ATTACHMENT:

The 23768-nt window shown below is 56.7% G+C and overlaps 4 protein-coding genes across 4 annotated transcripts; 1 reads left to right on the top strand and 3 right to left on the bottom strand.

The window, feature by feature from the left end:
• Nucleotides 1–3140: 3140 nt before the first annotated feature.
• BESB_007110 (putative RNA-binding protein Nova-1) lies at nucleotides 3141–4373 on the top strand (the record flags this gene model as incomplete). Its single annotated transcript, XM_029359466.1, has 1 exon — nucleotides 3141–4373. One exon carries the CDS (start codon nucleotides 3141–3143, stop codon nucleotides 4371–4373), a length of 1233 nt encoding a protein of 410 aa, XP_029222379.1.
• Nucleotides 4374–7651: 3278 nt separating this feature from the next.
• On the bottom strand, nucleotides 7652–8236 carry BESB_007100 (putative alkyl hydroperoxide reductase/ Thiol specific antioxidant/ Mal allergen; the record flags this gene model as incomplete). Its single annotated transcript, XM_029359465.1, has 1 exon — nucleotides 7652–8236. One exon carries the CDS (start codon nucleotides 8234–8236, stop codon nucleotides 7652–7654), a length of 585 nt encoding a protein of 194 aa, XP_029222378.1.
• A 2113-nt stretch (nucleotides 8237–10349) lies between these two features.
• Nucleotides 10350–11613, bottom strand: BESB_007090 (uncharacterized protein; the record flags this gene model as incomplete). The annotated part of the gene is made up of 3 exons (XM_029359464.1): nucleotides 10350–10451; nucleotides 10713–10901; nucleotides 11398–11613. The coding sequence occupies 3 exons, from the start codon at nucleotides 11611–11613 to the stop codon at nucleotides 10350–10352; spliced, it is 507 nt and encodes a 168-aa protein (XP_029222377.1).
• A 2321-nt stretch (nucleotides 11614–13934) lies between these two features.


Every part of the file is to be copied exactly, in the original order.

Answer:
The 23768-nt window shown below is 56.7% G+C and overlaps 4 protein-coding genes across 4 annotated transcripts; 1 reads left to right on the top strand and 3 right to left on the bottom strand.

The window, feature by feature from the left end:
• Nucleotides 1–3140: 3140 nt before the first annotated feature.
• BESB_007110 (putative RNA-binding protein Nova-1) lies at nucleotides 3141–4373 on the top strand (the record flags this gene model as incomplete). Its single annotated transcript, XM_029359466.1, has 1 exon — nucleotides 3141–4373. One exon carries the CDS (start codon nucleotides 3141–3143, stop codon nucleotides 4371–4373), a length of 1233 nt encoding a protein of 410 aa, XP_029222379.1.
• Nucleotides 4374–7651: 3278 nt separating this feature from the next.
• On the bottom strand, nucleotides 7652–8236 carry BESB_007100 (putative alkyl hydroperoxide reductase/ Thiol specific antioxidant/ Mal allergen; the record flags this gene model as incomplete). Its single annotated transcript, XM_029359465.1, has 1 exon — nucleotides 7652–8236. One exon carries the CDS (start codon nucleotides 8234–8236, stop codon nucleotides 7652–7654), a length of 585 nt encoding a protein of 194 aa, XP_029222378.1.
• A 2113-nt stretch (nucleotides 8237–10349) lies between these two features.
• Nucleotides 10350–11613, bottom strand: BESB_007090 (uncharacterized protein; the record flags this gene model as incomplete). The annotated part of the gene is made up of 3 exons (XM_029359464.1): nucleotides 10350–10451; nucleotides 10713–10901; nucleotides 11398–11613. The coding sequence occupies 3 exons, from the start codon at nucleotides 11611–11613 to the stop codon at nucleotides 10350–10352; spliced, it is 507 nt and encodes a 168-aa protein (XP_029222377.1).
• A 2321-nt stretch (nucleotides 11614–13934) lies between these two features.